The outer (peripheral) edge of the double-wall valve disc body 4 is formed by a hollow section 10 which may be constructed by welding together separate section portions, e.g. a wall 11 and a U-shaped or channel section 12, and the interior 13 of which defines a coolant passage for e.g. water. While coolant passages 8 are of relatively low height, i.e. formed with a small axial cross-sectional dimension, the coolant passage defined in the interior 13 of the hollow section preferably exhibits a different cross-sectional configuration, namely a cross-section disposed approximately normal with respect to the line of section III--III; with such cross-sectional configuration, the hollow section 10 forming the sealing edge of the valve disc 3 constitutes the contact surface 14 with the valve seat 2 which as such need not be provided with additional water cooling means.

Owing to this disposition of the hollow section 10 of the sealing edge extending transversely of the plane of section III--III, such hollow section protrudes beyond the inner wall 6 into the concave side 15 of the valve disc body 4 thereby to form with the latter an outer peripheral boundary for a layer or lining 16 of refractory material applied to said concave side 15, which lining, for instance in the form of a refractory ceramic brickwork, covers the entire surface area of the concave side of the valve disc body 4 as enclosed by the hollow section 10, whereas the opposite side of the valve disc body, namely the side of the valve to be shut off, does not require any protection by refractory material because the thermal stresses on this side are substantially smaller than on the concave side 15.

The hollow section 10, particularly because of the unique arrangement thereof, provides both for operational contact with the valve seat 2 and for support of the arched refractory lining.

As shown in FIGS. 1 and 2, cooling water is supplied through a central conduit 17 which, at the same time, functions as the actuating or operating element of the valve disc 3 and which is of double-wall construction. As indicated by arrows 18 coolant is supplied through the central conduit 17 via a connecting pipe 19 initially into the hollow section 10 and from the latter, as indicated by arrow 20, through the coolant passages 8 of the valve disc body 4, with the coolant being discharged from the center point of said body 4 through the inner portion of the double-wall conduit 17 as shown by arrows 21. Conduit 17 is attached to the outer wall 5 of the valve disc body 4 by means of a supporting structure 22. Irrespective of the illustrated flow of coolant, the hollow section 10 and the coolant passages may be connected also to separate coolant connections so as to be cooled in parallel with each other and not in tandem or in series. In view of the higher thermal load, the cross-section of the hollow section 10 preferably should provide for a higher rate of flow of the coolant, while the coolant passages 8 may provide for a lower rate of flow of the coolant because of the layer or lining 16. In the case of a series connected cooling arrangement, the cross-sectional areas of the hollow section 10 and of the coolant passages should be selected with correspondingly different dimensions.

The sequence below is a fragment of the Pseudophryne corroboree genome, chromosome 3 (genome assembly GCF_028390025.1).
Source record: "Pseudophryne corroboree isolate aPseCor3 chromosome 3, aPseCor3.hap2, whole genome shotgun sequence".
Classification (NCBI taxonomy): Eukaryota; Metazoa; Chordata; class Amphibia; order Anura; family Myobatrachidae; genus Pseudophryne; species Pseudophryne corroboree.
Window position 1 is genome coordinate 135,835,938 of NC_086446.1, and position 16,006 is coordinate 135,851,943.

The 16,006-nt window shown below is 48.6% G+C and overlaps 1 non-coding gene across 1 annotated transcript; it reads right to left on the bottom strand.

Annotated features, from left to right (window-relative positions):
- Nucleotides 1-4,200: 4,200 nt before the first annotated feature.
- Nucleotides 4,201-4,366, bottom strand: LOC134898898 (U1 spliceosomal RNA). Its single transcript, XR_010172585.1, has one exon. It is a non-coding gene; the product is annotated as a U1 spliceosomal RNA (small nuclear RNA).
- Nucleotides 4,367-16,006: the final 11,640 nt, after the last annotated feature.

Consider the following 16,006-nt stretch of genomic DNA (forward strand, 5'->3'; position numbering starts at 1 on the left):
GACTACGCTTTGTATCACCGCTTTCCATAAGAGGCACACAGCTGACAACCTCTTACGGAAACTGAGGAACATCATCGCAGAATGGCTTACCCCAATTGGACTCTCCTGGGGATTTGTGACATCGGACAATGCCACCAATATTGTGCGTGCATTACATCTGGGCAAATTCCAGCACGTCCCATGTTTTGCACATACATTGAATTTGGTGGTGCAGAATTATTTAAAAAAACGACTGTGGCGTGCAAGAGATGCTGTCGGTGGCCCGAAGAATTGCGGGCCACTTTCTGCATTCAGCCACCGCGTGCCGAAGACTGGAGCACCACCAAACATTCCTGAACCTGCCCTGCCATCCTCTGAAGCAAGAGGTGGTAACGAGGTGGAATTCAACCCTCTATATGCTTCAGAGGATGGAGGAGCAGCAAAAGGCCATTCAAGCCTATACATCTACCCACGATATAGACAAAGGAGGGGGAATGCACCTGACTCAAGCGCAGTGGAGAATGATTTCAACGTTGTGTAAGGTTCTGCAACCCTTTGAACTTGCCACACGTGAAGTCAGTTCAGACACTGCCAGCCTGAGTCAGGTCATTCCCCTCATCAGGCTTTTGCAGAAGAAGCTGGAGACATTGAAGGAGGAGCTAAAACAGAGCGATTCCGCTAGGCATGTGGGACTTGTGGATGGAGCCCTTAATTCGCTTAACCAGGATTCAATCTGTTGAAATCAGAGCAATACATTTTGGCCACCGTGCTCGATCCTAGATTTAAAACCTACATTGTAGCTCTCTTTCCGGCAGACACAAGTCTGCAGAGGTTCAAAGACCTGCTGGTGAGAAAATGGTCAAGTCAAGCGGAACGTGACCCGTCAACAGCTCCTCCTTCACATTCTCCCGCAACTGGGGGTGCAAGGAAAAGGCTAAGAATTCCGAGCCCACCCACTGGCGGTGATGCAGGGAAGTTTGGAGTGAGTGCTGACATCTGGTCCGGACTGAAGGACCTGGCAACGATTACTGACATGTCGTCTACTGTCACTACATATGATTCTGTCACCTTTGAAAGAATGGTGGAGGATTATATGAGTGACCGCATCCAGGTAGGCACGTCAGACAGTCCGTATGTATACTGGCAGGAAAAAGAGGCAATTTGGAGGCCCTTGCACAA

In the embodiment shown in FIGS. 4 and 5, a coolant connection composed of a pair of separate pipes 17', 17' is provided in combination with a correspondingly modified supporting structure 22'.

The present invention is contemplated to embrace every potential combination of the features disclosed.

Patent Citations
Cited PatentFiling datePublication dateApplicantTitle
US1013961 *Jul 25, 1910Jan 9, 1912Samuel B ShuttsSafety device for blast-furnaces.
US2204724 *Jul 22, 1938Jun 18, 1940Harold CopeValve seat
US2575875 *Jan 20, 1948Nov 20, 1951United States Steel CorpHigh-temperature gas valve
US3068888 *Feb 23, 1960Dec 18, 1962Mohr & Sons JohnBurner valve
US3487849 *Sep 18, 1967Jan 6, 1970Koppers Co IncValve
Referenced by
Citing PatentFiling datePublication dateApplicantTitle
US5505046 *Jan 12, 1994Apr 9, 1996Marlow Industrie, Inc.For controlling the temperature within an enclosed structure
US5522216 *Jan 12, 1994Jun 4, 1996Marlow Industries, Inc.Thermoelectric refrigerator
US5605047 *Jun 6, 1995Feb 25, 1997Owens-Corning Fiberglas Corp.Enclosure for thermoelectric refrigerator and method
WO1995019255A1 *Jan 12, 1995Jul 20, 1995Oceaneering Int IncEnclosure for thermoelectric refrigerator and method
Classifications
U.S. Classification266/197
International ClassificationC21B9/12, C21B7/00
Cooperative ClassificationC21B9/12, C21B7/005
European ClassificationC21B7/00B1, C21B9/12